Why Salt Water Pools Are a Big Deal?

Salt Water Pool Systems

The newest system to come out in the pool industry is a salt water system. Originally popular in Australia they have become more and more common around the world. Salt water systems are not like swimming in the ocean. The water is not salty like an ocean though. They do make for advanced improvements over a chlorinated pool.

Advantages of A Salt Water Pool

Salt-water pools solve the problems of dry skin, damaged hair, and red eyes. They create a smoother feeling swim and you no longer have the risk of dragging dangerous clothes destroying liquid chlorine.

Ocean Pool

This system works by using a cell that turns the salt in the water into chlorine. For those that remember middle school chemistry will know that chlorine is one of the two elements that make up salt. (I.e. NaCl is the periodic makeup of salt) The cell generates the chlorine and the chlorine cleans the pool. So you are still using chlorine.

Disadvantages of Salt Water Systems

There are downsides to this system though. The initial startup is several thousand dollars and you still have to buy and replace the salt at least once a year if not more in warm climates. Also this cell only works a couple years before needing to be replaced.

Another drawback is the pool still needs to be tested for chlorine and your pH. Yes you still need to test for chlorine. The salt cell generates the chlorine but adjustments must be made to prevent the levels from becoming to high or low. If the ph level becomes too high or low the salt chlorine generator cell can be damaged leading to replacement and extra cost.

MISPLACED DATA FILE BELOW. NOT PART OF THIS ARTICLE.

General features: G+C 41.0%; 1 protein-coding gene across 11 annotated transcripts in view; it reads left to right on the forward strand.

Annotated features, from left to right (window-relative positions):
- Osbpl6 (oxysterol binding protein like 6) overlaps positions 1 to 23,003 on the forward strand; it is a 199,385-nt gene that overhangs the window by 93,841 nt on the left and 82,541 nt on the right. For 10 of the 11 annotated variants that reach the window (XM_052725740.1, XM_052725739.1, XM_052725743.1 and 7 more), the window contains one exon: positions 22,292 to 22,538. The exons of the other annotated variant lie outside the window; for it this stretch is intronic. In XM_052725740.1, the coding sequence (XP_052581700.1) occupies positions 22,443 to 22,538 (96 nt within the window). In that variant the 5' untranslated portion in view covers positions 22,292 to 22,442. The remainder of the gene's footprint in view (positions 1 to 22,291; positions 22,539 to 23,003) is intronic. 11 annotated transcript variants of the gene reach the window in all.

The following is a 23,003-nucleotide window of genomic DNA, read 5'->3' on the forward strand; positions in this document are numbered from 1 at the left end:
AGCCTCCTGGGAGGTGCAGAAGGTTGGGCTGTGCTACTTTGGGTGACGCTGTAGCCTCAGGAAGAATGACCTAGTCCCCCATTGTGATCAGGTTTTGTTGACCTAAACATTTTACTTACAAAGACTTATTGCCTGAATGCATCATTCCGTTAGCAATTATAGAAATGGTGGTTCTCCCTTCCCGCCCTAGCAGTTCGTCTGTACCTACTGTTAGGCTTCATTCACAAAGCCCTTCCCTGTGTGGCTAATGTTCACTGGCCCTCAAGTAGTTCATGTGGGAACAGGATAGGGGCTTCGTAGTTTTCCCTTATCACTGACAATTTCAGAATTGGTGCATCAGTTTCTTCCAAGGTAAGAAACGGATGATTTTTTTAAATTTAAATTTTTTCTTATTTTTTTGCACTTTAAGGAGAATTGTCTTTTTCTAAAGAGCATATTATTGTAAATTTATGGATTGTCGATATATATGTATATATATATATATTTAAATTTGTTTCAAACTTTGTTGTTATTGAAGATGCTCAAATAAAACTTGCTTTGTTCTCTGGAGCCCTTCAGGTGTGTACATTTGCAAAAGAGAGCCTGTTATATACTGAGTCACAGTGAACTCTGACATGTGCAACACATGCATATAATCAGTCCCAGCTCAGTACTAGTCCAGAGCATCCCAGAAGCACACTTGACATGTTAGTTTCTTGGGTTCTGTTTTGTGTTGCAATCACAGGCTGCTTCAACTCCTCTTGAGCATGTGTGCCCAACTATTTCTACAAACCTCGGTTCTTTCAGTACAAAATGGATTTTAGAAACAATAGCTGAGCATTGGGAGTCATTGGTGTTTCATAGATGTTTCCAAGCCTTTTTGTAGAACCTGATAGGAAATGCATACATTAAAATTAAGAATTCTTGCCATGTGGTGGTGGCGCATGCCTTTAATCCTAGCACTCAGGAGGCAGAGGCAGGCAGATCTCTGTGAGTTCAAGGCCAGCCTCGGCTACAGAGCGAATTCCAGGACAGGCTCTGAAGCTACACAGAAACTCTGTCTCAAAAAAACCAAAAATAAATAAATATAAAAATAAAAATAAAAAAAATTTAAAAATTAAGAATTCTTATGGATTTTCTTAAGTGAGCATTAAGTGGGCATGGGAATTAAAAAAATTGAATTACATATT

Energy costs

Then there is the challenge of how much time is needed to run the pool pump. Many people want to run their pump a few hours a day. This produces a conundrum.  They become accustomed to the low electric bills. Then when they purchase the salt system they find that more hours are needed for the system to work correctly. This leads to higher bills so people tend to turn the pump time back down. Guess what happens then? Well if the pool experiences heavy use the chlorine level drops or disappears. So one has two choices, they can either run the system longer or add liquid chlorine. The later kind of defeats the whole idea of a salt-water pool.

Not good for old Pools

Another drawback is that a salt system cannot be installed in pools that have copper pipes. Many pools in the sixties and seventies had copper plumbing. Salt will eat away at the copper over a period of time. So plastic pipes need to be installed which can become very costly. Also many heaters have copper elements in them too. The salt water can destroy this and then you are faced with the question of a cold salt-water pool or warm chlorine based pool.

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